Knott's GhostRider slow down

On the other hand, I wonder if there isn't something else going on. When I rode (after an hour or more of the ride operating in yo-yo mode), GhostRided did stop on the mid course, but when it dropped off of those brakes, the intensity of the airtime coming off the drop there was every bit as strong as any GhostRider ride I had experienced in the past, and certainly better than the similarly-profiled and never trimmed drop on the dearly departed Villain.

Could it be that something got messed up in the last track rehab, and stopping on the mid course is the easiest way to quickly make the coaster safe to ride until they can fix whatever they "broke" in an earlier rehab?

--Dave Althoff, Jr.

    /X\        _      *** Respect rides. They do not respect you. ***
/XXX\ /X\ /X\_ _ /X\__ _ _ _____

Acoustic Viscosity's avatar

I'm hoping it's something along those lines, Dave. It seems odd that the ride would now after all of these years have structural issues considering how over built it was to begin with simply for earthquake resistance. Coaster structures don't come much beefier than Ghostrider's.

AV Matt
Long live the Big Bad Wolf

rollergator's avatar

I love a good "rough and tumble" ride on a wooden coaster, and my last couple trips to Knott's have been QUITE disappointing with regards to how Ghostie was running. Once was coming right out of rehab. It was once easily in my top-5...sad. That thing used to blow my DOORS off coming off that block in a way unmatched by anything but Texas Giant....ferocious.

To end on a more positive note, at least Monte still runs perfectly! ;)

From a recent report in the OC Register...

"State records show repeated injuries on some rides.

Patrons had cracked ribs, back pain and facial cuts after going on Ghost-Rider, Knott's wooden roller coaster. The park made changes in 10 cases, including five ordered by the state.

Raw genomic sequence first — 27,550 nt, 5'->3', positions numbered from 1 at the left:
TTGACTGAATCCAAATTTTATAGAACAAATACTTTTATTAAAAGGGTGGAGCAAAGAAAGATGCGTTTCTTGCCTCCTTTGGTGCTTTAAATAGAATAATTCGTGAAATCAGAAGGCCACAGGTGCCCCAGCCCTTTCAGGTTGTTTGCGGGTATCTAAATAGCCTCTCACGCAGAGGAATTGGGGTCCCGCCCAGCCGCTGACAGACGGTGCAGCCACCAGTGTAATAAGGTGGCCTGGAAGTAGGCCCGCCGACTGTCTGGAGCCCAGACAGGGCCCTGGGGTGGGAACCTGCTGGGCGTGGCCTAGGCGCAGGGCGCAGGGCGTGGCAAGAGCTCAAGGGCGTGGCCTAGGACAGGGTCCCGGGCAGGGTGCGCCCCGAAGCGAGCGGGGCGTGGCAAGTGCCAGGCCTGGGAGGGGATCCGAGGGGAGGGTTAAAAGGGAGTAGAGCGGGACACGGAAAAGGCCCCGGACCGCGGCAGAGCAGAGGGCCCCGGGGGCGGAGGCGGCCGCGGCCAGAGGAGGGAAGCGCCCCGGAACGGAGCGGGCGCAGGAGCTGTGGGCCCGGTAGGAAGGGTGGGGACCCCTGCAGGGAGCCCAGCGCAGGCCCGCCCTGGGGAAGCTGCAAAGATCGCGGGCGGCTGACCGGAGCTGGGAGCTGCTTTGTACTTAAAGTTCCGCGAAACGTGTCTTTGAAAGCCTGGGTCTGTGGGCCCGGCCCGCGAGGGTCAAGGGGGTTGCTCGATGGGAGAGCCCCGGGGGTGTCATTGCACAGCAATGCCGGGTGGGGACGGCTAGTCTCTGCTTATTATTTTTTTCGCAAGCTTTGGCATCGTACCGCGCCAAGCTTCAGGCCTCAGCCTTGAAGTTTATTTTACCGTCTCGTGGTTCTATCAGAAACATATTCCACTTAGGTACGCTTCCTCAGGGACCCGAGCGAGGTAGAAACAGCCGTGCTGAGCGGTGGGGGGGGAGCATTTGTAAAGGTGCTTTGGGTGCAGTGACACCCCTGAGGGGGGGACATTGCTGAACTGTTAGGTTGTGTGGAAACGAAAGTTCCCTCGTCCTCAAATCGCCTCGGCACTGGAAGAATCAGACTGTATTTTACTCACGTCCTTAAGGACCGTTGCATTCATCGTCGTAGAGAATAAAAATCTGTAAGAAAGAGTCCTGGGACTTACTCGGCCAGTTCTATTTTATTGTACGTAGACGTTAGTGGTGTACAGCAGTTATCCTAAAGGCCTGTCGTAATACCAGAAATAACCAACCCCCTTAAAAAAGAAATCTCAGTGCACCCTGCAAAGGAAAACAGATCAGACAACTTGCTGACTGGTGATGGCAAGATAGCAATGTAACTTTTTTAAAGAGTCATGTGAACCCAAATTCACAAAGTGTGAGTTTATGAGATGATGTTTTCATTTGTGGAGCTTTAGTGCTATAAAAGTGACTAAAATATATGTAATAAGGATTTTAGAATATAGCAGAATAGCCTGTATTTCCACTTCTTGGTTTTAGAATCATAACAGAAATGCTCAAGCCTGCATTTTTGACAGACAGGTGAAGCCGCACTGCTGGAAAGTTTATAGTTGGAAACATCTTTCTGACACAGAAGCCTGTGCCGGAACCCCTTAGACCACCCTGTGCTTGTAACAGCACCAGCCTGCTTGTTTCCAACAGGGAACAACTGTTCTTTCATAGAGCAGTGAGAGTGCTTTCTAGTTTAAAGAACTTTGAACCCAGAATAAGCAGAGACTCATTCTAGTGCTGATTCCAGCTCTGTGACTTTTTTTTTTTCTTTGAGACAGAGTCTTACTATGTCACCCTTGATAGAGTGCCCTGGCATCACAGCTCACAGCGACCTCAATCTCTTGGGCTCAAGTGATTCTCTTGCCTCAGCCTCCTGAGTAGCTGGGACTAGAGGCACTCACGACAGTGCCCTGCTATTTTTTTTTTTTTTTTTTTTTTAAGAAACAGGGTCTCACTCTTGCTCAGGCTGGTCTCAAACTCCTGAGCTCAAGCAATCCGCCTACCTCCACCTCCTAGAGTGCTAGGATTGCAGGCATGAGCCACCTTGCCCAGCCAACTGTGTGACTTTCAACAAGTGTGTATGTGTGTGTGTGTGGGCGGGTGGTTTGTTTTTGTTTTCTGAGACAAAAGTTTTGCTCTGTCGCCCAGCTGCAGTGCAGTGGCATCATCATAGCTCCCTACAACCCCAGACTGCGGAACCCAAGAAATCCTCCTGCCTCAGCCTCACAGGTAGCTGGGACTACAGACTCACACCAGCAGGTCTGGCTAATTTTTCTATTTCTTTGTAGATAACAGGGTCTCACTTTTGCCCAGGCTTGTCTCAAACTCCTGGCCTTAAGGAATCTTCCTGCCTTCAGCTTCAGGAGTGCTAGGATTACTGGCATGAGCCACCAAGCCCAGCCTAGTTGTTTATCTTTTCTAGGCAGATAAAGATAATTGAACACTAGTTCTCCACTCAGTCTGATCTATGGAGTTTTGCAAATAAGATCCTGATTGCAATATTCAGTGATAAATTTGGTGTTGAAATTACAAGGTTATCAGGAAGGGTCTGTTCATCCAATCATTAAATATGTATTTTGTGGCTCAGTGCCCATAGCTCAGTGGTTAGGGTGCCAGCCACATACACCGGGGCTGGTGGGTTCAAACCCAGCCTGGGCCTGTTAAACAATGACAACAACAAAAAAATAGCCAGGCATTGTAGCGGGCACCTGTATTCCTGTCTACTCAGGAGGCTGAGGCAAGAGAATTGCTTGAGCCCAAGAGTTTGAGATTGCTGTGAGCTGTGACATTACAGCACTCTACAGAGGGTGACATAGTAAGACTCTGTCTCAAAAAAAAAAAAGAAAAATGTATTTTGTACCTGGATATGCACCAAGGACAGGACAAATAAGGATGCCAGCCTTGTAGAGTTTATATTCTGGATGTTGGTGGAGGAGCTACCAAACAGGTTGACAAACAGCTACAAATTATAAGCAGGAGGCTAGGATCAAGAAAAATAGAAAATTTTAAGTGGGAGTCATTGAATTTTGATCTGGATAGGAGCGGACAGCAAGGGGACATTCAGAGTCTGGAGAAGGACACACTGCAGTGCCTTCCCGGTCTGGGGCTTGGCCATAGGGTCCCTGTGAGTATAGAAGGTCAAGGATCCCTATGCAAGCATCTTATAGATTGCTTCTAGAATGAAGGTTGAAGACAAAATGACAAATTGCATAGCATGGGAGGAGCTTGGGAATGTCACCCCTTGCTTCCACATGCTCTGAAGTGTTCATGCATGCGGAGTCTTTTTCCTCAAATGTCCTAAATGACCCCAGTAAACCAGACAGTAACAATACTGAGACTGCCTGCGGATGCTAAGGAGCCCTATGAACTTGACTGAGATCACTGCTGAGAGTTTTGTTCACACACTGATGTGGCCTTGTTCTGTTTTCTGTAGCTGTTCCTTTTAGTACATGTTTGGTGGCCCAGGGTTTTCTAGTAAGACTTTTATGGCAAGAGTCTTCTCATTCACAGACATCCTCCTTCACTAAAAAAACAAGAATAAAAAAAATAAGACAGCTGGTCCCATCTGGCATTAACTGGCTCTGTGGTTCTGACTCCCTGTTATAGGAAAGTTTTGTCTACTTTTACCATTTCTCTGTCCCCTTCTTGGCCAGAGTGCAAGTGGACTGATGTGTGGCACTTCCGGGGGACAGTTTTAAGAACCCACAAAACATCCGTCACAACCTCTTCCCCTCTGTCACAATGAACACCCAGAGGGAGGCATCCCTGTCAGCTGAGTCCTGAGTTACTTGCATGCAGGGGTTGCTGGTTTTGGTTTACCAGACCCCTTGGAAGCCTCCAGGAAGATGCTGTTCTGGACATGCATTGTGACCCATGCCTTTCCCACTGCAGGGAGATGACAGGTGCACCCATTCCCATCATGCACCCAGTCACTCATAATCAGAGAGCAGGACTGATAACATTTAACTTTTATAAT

Kelley Castellanos, 47, of Costa Mesa said she suffered a sprained rib, hearing a pop when she rode GhostRider in September 2009. She had to take a few days off work.

"It's a horrible ride. It needs to be shut down," Castellanos said. "It just jerks you around so much. It's not good for your body."

In June 2010, Caitlynn Cavazos of Victorville smacked her nose on the ride, causing swelling and a concussion, said her grandmother, Starla Blizard.

Cavazos, then 14, was "totally freaked out by it," said her grandfather, Walter Blizard.

Knott's since has made changes on GhostRider, which has larger capacity than most rides, said Jennifer Blazey, a park spokeswoman. The park added padding and slowed down the last half of the journey."

ApolloAndy's avatar

What does capacity have to do with anything or are they using that word differently than we normally use it?

Or do they just mean that it has a whole lot more riders so the odds of someone getting some kind of injury is higher?

Hobbes: "What's the point of attaching a number to everything you do?"
Calvin: "If your numbers go up, it means you're having more fun."

Andy, I think that is *exactly* the point. All things being otherwise equal you would expect that the ride that carries more riders would also generate more complaints. It's a recognition that having the most complaints does not automatically mean the ride has the worst problems.

--Dave Althoff, Jr.

    /X\        _      *** Respect rides. They do not respect you. ***
/XXX\ /X\ /X\_ _ /X\__ _ _ _____

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